Ken Drumm ordered to repay €167,843 to IBRC
Issues arose over default on loans and on hire purchase agreements related to cars
Connaught House, the Burlington Road headquarters of the Irish Bank Resolution Corporation. IBRC had sought judgment for some €234,000 over Ken Drumm’s failure to meet repayments on separate loan and hire purchase agreements. Photograph: Alan Betson
A brother of former Anglo Irish Bank chief executive David Drumm has been ordered to repay €167,843 to the bank, now IBRC, over default on loans and on hire purchase agreements related to vehicles including a 2005 BMWx5 car and a Mercedes.
However, a dispute over Ken Drumm’s liability for another sum of €51,733, arising from a loan for €50,000 made in 2008 and used to buy shares in Anglo, was sent to a full hearing after Mr Justice Daniel Herbert ruled he had an arguable defence on grounds Anglo, despite having “total control” over its share price, stood by while the shares fell to a zero value.
It was arguable, in choosing the time of sale of shares, that a mortgagee must exercise a reasonable duty of care, the judge said.
Mr Drumm had also raised an arguable defence as to IBRC’s entitlement to charge “penalty” interest on some of the sums outstanding, he found. Mr Drumm had no arguable defence to repayment of other sums totalling some €167,843.
IBRC, now in special liquidation, had sought judgment for some €234,000 over Mr Drumm’s failure to meet repayments on separate loan and hire purchase agreements he or his former company entered into with Anglo between 2006 and 2008.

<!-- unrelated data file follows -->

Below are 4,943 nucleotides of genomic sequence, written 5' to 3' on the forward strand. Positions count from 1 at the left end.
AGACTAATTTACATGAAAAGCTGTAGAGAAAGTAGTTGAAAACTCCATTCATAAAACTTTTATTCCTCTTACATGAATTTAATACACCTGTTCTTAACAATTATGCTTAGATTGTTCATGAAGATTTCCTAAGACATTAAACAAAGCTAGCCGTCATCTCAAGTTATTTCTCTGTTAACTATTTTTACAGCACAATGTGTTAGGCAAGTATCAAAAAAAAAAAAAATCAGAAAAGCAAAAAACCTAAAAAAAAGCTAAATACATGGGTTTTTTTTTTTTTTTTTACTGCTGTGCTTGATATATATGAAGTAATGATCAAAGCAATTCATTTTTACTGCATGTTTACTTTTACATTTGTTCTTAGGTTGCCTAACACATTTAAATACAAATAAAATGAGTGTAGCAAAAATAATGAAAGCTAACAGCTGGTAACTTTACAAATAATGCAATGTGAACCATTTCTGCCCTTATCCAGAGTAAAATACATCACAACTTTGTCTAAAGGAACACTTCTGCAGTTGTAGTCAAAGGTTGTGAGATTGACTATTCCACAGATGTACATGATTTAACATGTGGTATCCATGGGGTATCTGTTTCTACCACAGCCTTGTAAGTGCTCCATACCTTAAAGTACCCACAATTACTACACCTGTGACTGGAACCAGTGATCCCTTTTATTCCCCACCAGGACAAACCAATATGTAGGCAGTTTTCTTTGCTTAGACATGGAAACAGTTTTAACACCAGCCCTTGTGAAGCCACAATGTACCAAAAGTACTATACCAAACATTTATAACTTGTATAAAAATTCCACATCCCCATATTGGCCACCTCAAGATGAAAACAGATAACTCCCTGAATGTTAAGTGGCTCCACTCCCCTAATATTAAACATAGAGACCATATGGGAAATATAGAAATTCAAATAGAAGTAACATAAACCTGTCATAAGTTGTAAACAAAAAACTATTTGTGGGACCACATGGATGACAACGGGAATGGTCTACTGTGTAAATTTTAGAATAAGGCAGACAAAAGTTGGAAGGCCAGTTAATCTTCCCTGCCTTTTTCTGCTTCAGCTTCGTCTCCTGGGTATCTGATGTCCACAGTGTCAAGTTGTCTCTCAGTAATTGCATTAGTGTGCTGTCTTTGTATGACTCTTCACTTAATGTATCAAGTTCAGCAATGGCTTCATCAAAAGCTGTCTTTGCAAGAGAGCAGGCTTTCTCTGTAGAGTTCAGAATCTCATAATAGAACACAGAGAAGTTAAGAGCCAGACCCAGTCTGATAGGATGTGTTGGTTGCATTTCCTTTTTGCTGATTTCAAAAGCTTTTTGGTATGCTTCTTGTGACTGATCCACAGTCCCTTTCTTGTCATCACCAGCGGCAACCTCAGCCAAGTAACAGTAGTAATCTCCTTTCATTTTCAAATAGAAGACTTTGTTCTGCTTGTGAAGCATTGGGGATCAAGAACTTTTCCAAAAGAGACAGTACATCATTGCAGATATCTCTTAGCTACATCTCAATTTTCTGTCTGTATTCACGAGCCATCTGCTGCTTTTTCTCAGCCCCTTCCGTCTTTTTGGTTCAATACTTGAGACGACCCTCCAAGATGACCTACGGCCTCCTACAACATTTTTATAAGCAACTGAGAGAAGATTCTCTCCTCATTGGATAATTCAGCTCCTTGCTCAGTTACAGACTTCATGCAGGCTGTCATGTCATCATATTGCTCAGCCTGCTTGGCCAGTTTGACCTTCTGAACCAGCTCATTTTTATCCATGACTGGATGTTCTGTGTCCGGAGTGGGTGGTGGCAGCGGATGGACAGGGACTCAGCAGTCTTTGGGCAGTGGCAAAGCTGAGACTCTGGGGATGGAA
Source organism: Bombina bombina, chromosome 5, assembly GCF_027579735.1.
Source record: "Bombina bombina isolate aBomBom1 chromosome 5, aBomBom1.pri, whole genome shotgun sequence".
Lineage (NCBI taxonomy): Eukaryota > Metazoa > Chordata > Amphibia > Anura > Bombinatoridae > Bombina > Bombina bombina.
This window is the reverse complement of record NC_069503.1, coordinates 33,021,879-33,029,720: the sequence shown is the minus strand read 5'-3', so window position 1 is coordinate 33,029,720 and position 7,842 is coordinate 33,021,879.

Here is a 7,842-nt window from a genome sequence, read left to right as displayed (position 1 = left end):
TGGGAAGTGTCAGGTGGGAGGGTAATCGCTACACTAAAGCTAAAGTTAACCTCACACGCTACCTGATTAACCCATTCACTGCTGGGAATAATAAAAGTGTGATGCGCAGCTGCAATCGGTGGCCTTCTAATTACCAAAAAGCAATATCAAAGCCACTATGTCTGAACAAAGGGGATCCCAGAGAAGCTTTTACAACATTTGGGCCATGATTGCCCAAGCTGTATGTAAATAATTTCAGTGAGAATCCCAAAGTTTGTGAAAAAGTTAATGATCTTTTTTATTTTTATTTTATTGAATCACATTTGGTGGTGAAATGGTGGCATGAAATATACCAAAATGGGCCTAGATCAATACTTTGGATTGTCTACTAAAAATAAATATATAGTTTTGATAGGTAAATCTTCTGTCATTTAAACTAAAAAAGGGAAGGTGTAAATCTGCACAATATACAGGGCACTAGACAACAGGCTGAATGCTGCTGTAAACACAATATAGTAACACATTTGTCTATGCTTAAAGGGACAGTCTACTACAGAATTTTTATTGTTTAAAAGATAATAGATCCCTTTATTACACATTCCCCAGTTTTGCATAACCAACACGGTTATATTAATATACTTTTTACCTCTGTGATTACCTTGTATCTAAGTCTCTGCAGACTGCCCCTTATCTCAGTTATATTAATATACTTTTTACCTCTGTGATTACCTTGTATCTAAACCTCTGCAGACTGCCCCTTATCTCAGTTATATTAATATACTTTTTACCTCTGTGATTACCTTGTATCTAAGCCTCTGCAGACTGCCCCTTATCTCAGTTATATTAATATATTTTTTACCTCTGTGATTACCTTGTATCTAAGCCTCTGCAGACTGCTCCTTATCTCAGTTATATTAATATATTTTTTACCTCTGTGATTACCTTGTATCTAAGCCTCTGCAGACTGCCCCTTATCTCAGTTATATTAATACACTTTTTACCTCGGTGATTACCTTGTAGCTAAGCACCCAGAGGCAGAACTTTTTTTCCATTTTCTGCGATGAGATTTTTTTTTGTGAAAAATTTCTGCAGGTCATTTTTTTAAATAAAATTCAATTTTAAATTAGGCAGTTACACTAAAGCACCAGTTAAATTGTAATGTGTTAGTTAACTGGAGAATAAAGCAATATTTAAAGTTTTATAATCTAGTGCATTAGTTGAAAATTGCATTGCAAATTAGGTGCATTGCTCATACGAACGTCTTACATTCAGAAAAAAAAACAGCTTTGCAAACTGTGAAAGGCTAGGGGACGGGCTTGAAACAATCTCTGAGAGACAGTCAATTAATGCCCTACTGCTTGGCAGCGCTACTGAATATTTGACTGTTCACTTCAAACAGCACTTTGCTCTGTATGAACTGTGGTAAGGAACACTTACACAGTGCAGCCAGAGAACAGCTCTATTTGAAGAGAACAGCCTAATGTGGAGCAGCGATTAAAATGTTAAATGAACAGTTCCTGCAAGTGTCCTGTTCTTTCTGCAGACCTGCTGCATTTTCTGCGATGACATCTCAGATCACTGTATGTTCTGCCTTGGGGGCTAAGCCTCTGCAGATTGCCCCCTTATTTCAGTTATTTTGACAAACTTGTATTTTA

One of the agreements, of January 2006, related to the hire purchase of a BMW car for Mr Drumm’s company, Shrewsbury Developments Ltd, which has since been struck off the Companies Register. Mr Drumm signed an indemnity making him personally liable for the debt which amounted to €91,190 when it fell into arrears in January 2010, IBRC claimed.
He used €50,000 from another loan to buy €75,000 in Anglo shares and IBRC alleged he was personally liable for that debt. He claimed Anglo officials told him there would be no personal recourse to him because security for the loan was in the shares themselves which Anglo retained control over in a nominee account.
IBRC argued there was no basis for Mr Drumm’s claims of interest overcharging and also argued the share-purchase loan was never a non-personal recourse loan and he was always meant to be liable regardless of what happened to the value of the shares.
Mr Drumm represented himself in the hearing but was not in court yesterday for the judgment. Jarlath Ryan said he was attending only for the purpose of taking judgment on behalf of Mr Drumm.